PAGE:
Also breast-binder made of a straight strip of soft cotton material, 10 or 12 inches wide and 2 yards long. This is crossed in front and held with safety-pins, the ends being carried over the shoulders and pinned to the back of the binder. It should be snug below the breasts but loose over the nipples. The openings over the nipples show how this binder may be used to support the breasts of the nursing mother. (From photographs taken at the Maternity Centre Association, New York.)

Even a properly fitting maternity corset may become uncomfortable during the last few weeks of pregnancy, and have to be replaced by an abdominal supporter of linen or rubber. And when this stage is reached, even the woman who has worn no corsets may find that she is more comfortable if she adopts such a support, particularly at night. There are many admirable binders on the market, or such an one as is illustrated in Figs. 11 and 12 may easily be made at home as well as comfortable 61and inexpensive stocking supporters, made from tapes or strips of muslin, as in Fig. 13.

Fig. 12.—Abdominal binder used in Fig. 11, showing darts at top of front to fit it over the abdomen.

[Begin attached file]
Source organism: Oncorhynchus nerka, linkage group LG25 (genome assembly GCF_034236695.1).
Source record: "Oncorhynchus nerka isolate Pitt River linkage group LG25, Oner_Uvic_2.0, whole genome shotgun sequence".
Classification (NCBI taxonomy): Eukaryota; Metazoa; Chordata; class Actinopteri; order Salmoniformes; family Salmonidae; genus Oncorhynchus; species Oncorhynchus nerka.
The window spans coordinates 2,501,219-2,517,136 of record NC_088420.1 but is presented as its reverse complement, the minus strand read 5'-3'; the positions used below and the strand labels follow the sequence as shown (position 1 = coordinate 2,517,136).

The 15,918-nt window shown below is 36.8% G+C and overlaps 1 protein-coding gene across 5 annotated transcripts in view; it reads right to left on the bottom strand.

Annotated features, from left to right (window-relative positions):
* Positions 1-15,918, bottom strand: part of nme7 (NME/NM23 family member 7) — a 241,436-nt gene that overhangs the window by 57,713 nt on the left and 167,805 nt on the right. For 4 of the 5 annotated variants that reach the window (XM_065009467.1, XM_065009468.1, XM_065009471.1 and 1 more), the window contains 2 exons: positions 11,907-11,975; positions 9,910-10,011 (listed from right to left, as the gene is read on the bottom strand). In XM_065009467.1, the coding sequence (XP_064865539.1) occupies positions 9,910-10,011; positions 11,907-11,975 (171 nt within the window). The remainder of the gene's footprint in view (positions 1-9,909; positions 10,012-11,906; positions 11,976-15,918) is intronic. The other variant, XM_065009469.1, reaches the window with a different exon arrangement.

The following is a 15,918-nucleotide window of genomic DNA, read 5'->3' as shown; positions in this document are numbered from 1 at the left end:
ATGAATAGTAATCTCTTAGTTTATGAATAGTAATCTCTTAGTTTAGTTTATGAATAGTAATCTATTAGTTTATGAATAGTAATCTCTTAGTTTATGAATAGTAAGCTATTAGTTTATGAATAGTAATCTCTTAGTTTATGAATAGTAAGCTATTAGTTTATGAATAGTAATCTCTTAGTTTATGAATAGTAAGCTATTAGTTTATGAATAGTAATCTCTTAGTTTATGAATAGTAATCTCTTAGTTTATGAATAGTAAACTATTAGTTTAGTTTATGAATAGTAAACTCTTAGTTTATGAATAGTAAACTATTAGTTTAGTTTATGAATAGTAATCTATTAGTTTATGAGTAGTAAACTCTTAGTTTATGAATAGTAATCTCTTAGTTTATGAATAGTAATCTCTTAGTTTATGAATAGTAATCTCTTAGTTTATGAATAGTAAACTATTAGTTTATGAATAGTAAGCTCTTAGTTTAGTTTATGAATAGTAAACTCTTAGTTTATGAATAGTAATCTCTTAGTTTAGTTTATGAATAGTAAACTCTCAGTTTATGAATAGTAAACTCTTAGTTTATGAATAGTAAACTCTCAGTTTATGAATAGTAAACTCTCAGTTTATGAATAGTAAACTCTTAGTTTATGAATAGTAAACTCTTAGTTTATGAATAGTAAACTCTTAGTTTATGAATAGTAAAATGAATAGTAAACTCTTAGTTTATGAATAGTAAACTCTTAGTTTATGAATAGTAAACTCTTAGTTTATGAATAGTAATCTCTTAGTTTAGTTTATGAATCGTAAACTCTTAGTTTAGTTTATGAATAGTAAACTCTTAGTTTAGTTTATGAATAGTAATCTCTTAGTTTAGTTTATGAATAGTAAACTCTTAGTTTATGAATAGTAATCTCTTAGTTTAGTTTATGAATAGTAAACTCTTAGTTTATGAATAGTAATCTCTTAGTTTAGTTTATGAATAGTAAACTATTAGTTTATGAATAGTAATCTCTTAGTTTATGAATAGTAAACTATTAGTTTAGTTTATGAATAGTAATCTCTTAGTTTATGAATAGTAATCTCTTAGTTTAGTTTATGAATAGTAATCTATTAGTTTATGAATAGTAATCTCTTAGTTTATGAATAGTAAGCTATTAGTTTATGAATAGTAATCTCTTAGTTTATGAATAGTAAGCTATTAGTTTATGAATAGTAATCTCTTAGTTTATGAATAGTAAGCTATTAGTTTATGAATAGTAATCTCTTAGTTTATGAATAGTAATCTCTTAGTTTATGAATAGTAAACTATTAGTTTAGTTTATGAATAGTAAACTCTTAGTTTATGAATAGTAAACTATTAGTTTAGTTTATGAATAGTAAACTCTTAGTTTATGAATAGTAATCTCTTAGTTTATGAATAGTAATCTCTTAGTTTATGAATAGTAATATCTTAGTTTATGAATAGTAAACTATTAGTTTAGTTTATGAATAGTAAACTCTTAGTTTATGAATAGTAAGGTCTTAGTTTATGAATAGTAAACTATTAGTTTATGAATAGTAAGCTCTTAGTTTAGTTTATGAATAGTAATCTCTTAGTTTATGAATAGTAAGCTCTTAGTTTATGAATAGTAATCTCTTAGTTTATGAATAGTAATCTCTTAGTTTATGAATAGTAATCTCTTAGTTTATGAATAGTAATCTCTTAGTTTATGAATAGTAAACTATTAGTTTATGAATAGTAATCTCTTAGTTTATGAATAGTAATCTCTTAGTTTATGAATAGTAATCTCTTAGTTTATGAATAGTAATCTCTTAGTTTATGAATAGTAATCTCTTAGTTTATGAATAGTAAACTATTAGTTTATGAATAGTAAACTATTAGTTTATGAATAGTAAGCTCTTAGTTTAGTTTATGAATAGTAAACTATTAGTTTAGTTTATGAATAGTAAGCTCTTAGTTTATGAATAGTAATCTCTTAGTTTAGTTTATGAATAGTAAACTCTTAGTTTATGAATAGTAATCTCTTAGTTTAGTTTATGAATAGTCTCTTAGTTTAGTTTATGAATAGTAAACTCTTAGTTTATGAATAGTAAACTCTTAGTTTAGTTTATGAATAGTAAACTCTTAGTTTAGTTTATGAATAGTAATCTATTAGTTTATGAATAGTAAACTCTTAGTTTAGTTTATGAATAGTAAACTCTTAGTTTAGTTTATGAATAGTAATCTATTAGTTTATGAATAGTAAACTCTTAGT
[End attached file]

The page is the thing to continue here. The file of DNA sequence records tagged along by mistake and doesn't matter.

Your shoes, also, merit some thought, for your feet will probably be larger during the latter part of pregnancy, partly because of the possibility of their being somewhat swollen and partly because the increased weight of your body tends to spread them. This added weight also increases the strain put upon the arch and as a result, flat-foot is fairly common among expectant mothers who have not taken pains to have their arches well supported. Your shoes would better be an inch longer than those you ordinarily wear; they should have broad, common sense heels and fit snugly over the instep, in spite of being full large. If your shoes are not comfortable you will find yourself tiring easily and for this reason will tend to take less exercise than you should.

Another reason for the need of proper shoes is that as pregnancy advances the expectant mother becomes rather unsteady on her feet, and broad, firm heels help to make her feel more secure. The heels need not be flat at first, if you have been accustomed to wearing high ones, for the sudden lowering of the heels may injure your arches, but as the weeks wear on you would better adopt moderately low heels. High French heels should be avoided because they not only increase the difficulty and discomfort of 62walking but cause backache, as well, by forcing a position that adds to the pressure on the lower part of the abdomen. They increase the risk of turning the ankles, too, and of tripping and falling, which is a very serious accident for the expectant mother.

Fig. 13.—Front and back view of home-made stocking supporters made of webbing or 1–inch strips of muslin and a pair of child’s side garters. The straps are sewed together in the back, but pinned in front to permit adjustment as the abdomen enlarges. (By courtesy of the Maternity Centre Association, New York.)